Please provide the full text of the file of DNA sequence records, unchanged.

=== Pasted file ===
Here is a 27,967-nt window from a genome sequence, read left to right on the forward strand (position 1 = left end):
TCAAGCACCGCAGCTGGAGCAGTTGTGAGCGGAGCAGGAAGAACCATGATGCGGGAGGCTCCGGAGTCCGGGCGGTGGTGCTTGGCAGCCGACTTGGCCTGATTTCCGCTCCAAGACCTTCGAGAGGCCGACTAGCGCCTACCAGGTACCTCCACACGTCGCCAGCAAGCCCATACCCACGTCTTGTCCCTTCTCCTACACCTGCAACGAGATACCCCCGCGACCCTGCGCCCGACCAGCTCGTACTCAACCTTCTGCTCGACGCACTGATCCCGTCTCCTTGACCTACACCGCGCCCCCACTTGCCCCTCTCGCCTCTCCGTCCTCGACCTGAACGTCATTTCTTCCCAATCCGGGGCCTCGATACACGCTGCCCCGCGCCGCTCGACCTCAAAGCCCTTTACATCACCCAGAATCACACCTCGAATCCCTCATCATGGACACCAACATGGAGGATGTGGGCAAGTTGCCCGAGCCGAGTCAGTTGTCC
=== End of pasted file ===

Here is a 27,967-nt window from a genome sequence, read left to right on the forward strand (position 1 = left end):
TCAAGCACCGCAGCTGGAGCAGTTGTGAGCGGAGCAGGAAGAACCATGATGCGGGAGGCTCCGGAGTCCGGGCGGTGGTGCTTGGCAGCCGACTTGGCCTGATTTCCGCTCCAAGACCTTCGAGAGGCCGACTAGCGCCTACCAGGTACCTCCACACGTCGCCAGCAAGCCCATACCCACGTCTTGTCCCTTCTCCTACACCTGCAACGAGATACCCCCGCGACCCTGCGCCCGACCAGCTCGTACTCAACCTTCTGCTCGACGCACTGATCCCGTCTCCTTGACCTACACCGCGCCCCCACTTGCCCCTCTCGCCTCTCCGTCCTCGACCTGAACGTCATTTCTTCCCAATCCGGGGCCTCGATACACGCTGCCCCGCGCCGCTCGACCTCAAAGCCCTTTACATCACCCAGAATCACACCTCGAATCCCTCATCATGGACACCAACATGGAGGATGTGGGCAAGTTGCCCGAGCCGAGTCAGTTGTCC